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Salesforce Slashes Emissions to Zero 33 Years Ahead of Schedule

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U.S. cloud computing giant Salesforce announced two major sustainability milestones on Thursday.


The San Francisco-based company has achieved net-zero greenhouse gas emissions—fulfilling a commitment it made in 2015—and is now providing a carbon-neutral cloud for customers.

"The cloud runs on electricity, which today relies predominantly on fossil fuels, a major source of global emissions," Salesforce sustainability director Patrick Flynn wrote in a blog post. "As a cloud leader, we have a responsibility to help combat the adverse effects of climate change."

"Climate change impacts everyone—every individual, company, city and nation," Flynn wrote. "And its effects are compounded in the world's poorest regions, amplifying global inequality. Equality is a core value at Salesforce and that's why we're committed to harnessing our culture of innovation to fight climate change and drive toward equality for all."

Salesforce initially set its goal of hitting net-zero by 2050, meaning as of today the company is 33 years ahead of schedule, Cleantechnica noted.

The firm achieved this goal through two 12-year renewable energy agreements with wind farms in Texas and West Virginia, and through the purchase of "high-quality carbon offset projects."

Two of the projects are:

  • Proyecto Mirador: Replaces open, wood-burning cookstoves in Honduras with a more efficient alternative, decreasing emissions and deforestation while improving human health through better indoor air quality. Each cookstove reduces CO2 emissions by nearly 15 metric tons over its five-year life.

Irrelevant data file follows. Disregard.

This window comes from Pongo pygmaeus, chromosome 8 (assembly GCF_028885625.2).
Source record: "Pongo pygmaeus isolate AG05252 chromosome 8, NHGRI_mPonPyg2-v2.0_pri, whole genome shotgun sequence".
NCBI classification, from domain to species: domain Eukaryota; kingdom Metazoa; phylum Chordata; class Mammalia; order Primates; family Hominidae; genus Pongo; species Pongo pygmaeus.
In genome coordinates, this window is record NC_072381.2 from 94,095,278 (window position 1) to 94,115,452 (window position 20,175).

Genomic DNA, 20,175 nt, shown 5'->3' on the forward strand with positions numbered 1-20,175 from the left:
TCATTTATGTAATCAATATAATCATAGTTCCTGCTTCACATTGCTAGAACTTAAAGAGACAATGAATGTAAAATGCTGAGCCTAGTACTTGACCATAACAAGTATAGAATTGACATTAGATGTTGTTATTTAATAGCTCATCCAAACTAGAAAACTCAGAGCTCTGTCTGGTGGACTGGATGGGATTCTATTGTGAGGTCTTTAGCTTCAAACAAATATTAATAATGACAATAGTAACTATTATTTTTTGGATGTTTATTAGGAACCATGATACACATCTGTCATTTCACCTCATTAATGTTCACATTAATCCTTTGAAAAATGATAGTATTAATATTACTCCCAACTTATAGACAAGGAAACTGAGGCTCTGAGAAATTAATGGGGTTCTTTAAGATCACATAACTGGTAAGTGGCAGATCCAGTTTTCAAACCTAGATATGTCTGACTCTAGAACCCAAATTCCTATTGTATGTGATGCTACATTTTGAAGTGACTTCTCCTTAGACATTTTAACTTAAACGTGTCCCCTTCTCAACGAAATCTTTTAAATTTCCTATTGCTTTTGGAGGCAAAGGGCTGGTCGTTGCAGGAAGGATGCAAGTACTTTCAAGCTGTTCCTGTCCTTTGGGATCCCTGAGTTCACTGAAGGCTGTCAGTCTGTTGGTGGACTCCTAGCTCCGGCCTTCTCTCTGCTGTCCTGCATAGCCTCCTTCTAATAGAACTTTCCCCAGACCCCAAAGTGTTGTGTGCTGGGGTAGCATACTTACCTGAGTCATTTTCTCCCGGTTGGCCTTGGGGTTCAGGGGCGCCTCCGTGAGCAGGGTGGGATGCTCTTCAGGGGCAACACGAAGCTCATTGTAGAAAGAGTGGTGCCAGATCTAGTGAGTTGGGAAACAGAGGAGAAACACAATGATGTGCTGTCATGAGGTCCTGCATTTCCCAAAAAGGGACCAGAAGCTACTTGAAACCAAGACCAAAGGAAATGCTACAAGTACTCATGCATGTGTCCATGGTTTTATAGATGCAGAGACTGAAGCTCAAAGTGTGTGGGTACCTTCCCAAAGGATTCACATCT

• India Solar Water Heating: Provides households, small- and medium-sized businesses and institutions with a cleaner and more reliable hot water supply fueled by renewable energy rather than carbon-intensive sources.

In a blog post regarding today's announcement, Salesforce CFO Mark Hawkins explained how companies can save a lot of money by reducing emissions:

"According to a 2013 study conducted by the World Wildlife Fund and the Carbon Disclosure Project, U.S. companies, excluding utilities, could save up to $190 billion by 2020 just by reducing greenhouse gas emissions by an average of three percent per year.

"Not only do these efforts positively impact the environment, they positively impact our bottom line. When we improve the efficiency of a data center, it costs less for us to operate that facility. For example, driving more efficient use of electricity in our data centers lowers our utility bills."

According to Hawkins, the company is exploring other ways to reduce carbon usage, such as reporting employee travel volume and making design changes to their offices.

For instance, the firm recently awarded a contract to a local company to supply furniture for the new Salesforce Tower in Indianapolis, he said.

"Not only did the company meet our sustainability standards for the materials it used, but by going local, we avoided the environmental impact and the fees associated with shipping and scheduling deliveries with a non-local supplier," Hawkins wrote.

A number of Silicon Valley companies are stepping up to the plate to combat climate change in the face of a presidential administration seemingly hostile towards environmental protections.

Last month, Apple, Amazon, Google and Microsoft filed an amicus brief to support Obama-era clean energy regulations that President Donald Trump is trying to undo.

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